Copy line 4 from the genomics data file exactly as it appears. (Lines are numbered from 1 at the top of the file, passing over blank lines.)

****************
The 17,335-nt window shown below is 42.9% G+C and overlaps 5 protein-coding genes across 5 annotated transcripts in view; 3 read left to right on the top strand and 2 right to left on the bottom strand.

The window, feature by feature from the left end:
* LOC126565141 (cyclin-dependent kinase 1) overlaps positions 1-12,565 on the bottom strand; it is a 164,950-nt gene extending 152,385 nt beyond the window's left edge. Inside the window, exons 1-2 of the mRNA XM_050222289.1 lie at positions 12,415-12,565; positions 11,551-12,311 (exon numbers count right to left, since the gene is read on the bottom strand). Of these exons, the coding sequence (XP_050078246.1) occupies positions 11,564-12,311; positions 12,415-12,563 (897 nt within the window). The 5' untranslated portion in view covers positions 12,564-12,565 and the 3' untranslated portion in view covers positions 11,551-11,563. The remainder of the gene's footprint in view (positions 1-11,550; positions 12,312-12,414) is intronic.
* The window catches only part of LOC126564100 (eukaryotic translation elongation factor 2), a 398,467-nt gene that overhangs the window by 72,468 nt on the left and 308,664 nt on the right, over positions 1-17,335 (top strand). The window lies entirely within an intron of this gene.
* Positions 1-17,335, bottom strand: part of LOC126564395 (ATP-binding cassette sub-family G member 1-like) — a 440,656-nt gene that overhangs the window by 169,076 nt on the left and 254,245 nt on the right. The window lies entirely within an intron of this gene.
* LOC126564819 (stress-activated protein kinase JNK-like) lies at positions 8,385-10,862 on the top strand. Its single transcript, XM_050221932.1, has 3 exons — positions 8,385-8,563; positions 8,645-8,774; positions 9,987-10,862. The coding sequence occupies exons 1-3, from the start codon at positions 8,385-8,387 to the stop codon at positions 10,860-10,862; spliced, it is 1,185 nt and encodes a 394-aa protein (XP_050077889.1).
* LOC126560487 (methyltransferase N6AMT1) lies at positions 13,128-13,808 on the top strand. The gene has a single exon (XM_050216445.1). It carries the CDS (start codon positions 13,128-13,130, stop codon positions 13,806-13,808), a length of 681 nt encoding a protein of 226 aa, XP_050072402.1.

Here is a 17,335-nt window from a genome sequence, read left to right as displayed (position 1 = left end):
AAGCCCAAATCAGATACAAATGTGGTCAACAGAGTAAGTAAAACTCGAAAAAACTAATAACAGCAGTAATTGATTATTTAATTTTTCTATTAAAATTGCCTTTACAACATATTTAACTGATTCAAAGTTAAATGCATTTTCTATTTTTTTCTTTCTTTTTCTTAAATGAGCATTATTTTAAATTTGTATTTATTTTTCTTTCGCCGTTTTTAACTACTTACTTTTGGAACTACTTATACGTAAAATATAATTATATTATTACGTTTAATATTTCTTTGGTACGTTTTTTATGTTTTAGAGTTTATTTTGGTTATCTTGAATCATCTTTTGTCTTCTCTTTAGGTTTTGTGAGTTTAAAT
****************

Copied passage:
* The window catches only part of LOC126564100 (eukaryotic translation elongation factor 2), a 398,467-nt gene that overhangs the window by 72,468 nt on the left and 308,664 nt on the right, over positions 1-17,335 (top strand). The window lies entirely within an intron of this gene.